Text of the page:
The attorney for a man accused of killing Los Angeles Angels pitcher Nick Adenhart and two others in a drunken driving crash cannot introduce evidence that the driver of Adenhart’s car may also have been drinking, a judge ruled Wednesday.
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The evidence is irrelevant in the triple-murder trial of Andrew Gallo, 23, Orange County Superior Court Judge Richard Toohey said during a motions hearing.
Defense attorney Jacqueline Goodman had argued that the woman driving with Adenhart on April 9, 2009, was also negligent because she had an elevated blood-alcohol level and may have run the red light instead of Gallo.
One test showed 20-year-old Courtney Stewart had a blood-alcohol content of .06, but a second test showed the level to be .16. The legal limit for drivers under 21 is .05.
Authorities said Gallo’s blood-alcohol content was nearly three times the legal limit when he ran a red light and crashed into Stewart’s car in a Fullerton intersection, killing her, the 22-year-old Adenhart and 25-year-old Henry Pearson. Hours earlier Adenhart had pitched six scoreless innings in his season debut in nearby Anaheim.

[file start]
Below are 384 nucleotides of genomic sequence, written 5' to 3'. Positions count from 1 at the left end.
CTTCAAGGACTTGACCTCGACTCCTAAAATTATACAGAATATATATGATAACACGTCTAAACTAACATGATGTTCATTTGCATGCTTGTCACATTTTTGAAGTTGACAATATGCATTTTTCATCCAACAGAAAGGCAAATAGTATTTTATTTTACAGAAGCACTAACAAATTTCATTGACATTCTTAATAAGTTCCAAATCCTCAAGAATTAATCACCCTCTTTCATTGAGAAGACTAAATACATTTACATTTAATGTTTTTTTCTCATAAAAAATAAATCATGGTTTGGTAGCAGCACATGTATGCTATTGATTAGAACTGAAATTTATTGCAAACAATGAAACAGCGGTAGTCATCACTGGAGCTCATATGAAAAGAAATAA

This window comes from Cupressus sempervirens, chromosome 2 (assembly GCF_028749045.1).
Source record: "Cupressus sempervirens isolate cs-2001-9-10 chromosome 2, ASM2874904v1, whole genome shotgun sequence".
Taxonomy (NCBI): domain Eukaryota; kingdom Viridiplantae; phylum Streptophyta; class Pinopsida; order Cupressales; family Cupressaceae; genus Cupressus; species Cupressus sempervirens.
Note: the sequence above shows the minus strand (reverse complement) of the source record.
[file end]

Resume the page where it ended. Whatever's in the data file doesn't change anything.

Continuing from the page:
Stewart’s mother said she was pleased with the judge’s decision barring the alcohol evidence, noting that an expert witness testified during a grand jury hearing that Stewart was not impaired.
”It bothered me to hear (the defense attorney) say she was drinking because she was not impaired at all at the time of the crash,” Courtney’s mother, Carrie Stewart-Dixon, said. ”We all know who’s at fault in this. To hear her try to blame this accident on my daughter was really hard.”
Stewart-Dixon said her daughter was a big advocate of not drinking and driving and would often act as a designated driver for her friends.
Gallo has pleaded not guilty. Opening statements in his second-degree murder trial are set for later this month.
Toohey also ruled that statements Gallo made to an Anaheim police officer during his arrest can be admitted as evidence, as well as a prior drunk driving conviction.
Officer John Roman testified briefly that he was searching Gallo’s pockets when Gallo asked about the crash victims.
”He looked up at me and spontaneously said, ‘Are they OK?’ I said, ‘Who?’ He just stared at me and said nothing,” Roman said.
Several seconds later, Roman said, Gallo again spoke.
”He looked at me and said, ‘My bad,”’ Roman recalled.
The judge will rule later in the week on whether a videotaped interview with Gallo by Fullerton police after his arrest can be used as evidence by the prosecution.
Photos and video will be banned during the trial, Toohey ruled, although he said he might reconsider for the verdict or sentencing.
Three of the four families who had loved ones in the crash object to photos and video during trial and have hired an attorney to represent their privacy interests.